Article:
has raised concerns on more than one occasion from users and privacy
advocates who are concerned about the wealth of private data Google
collects and stores. This information includes search history of
users who use the search engine and more.One of the more
controversial programs that Google runs is its Street View program.
Google sends cars outfitted with cameras and other tech to drive
around and capture images of streets, homes, and buildings to make
navigation easier for users. The problem is that the cars have
captured information that raised privacy and security concerns. The
most notable breach of security was when Street View cars took photos
of military bases in some states, which some say could be
used to plan terrorist attacks.Google Street View cars also
captured information from public Wi-Fi networks as they drove around
including the SSID and MAC address of routers on protected networks.
Google has maintained that it does not capture any payload data from
these networks. However, Google is now saying that on inspection of
the data it has been capturing, prompted by a request form the Data
Protection Authority in Germany, it has discovered that it did in
some payload data from unencrypted Wi-Fi networks.Google
is adamant that it did not use the payload data in any Google
products and that typically only small fragments of the data were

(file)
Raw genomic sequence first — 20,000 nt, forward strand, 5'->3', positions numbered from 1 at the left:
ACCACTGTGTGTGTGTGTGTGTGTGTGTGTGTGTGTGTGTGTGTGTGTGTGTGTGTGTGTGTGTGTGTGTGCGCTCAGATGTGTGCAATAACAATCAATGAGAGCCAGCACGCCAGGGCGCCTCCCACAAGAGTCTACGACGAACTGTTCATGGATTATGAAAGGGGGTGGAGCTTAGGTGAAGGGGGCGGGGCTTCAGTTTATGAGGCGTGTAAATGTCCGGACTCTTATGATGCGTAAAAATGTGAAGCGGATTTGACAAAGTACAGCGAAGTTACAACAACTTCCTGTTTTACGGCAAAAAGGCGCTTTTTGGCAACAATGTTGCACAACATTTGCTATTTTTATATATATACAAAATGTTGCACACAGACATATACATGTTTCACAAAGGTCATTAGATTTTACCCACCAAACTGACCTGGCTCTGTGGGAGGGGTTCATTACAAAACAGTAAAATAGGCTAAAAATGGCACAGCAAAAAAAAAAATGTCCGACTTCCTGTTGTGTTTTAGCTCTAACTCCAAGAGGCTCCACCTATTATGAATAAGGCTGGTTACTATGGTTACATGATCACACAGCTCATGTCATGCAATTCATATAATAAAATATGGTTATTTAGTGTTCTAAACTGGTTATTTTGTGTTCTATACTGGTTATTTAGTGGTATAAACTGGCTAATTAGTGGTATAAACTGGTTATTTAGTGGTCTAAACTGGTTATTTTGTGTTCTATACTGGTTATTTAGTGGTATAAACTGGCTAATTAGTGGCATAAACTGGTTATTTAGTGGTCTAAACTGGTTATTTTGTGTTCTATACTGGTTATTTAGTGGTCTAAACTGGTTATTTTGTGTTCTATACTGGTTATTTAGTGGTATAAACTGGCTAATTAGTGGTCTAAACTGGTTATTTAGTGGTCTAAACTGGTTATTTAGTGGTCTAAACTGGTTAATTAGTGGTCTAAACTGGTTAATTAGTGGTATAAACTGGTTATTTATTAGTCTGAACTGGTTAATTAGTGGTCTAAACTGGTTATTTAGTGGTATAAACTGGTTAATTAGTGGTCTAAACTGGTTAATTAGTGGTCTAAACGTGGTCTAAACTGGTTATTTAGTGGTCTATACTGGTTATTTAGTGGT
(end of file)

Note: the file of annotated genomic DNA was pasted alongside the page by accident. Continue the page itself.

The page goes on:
captured at all. The small amounts of captured data are attributed to
the fact that the Street View cars are in motion and change Wi-Fi
channels about five times each second.Google states that a
person would have had to be using the Wi-Fi network at the exact time
a Street View car drove by and would have to be on a non-secure
network for this to be an issue. However, Google says that it has
grounded its Street View car fleet after learning of the issue and is
working with regulators in multiple countries to determine how to
dispose of the collected data.Google has also stated that
after this experience that it will stop its Street View cars from
gathering Wi-Fi data at all. To maintain trust Google is getting a
third-party to review the software that caused the problem. As Google
explains it, the way the Street view cars were able to capture
payload data from unsecured networks was due to code placed in a
portion of the software back in 2006 by an engineer working on an
experimental Wi-Fi project. That code was later incorporated into
Google's Street View system without Google realizing the code was
there. Google will also review its internal procedures to be sure
this sort of problem doesn't happen in the future.Google uses
this issue as a cautionary tale for users on unsecured wireless
networks writing, "This incident highlights just how publicly
accessible open, non-password-protected Wi-Fi networks are today.
Earlier this year, we encrypted Gmail for all our users, and next
week we will start offering an encrypted version of Google Search."
quote: Google Says That It Collected Data from Open Wi-Fi Networks by Accident
quote: Not EVERYONE is an IT person or computer savvy.
quote: Google uses this issue as a cautionary tale for users on unsecured wireless networks writing, "This incident highlights just how publicly accessible open, non-password-protected Wi-Fi networks are today. Earlier this year, we encrypted Gmail for all our users, and next week we will start offering an encrypted version of Google Search."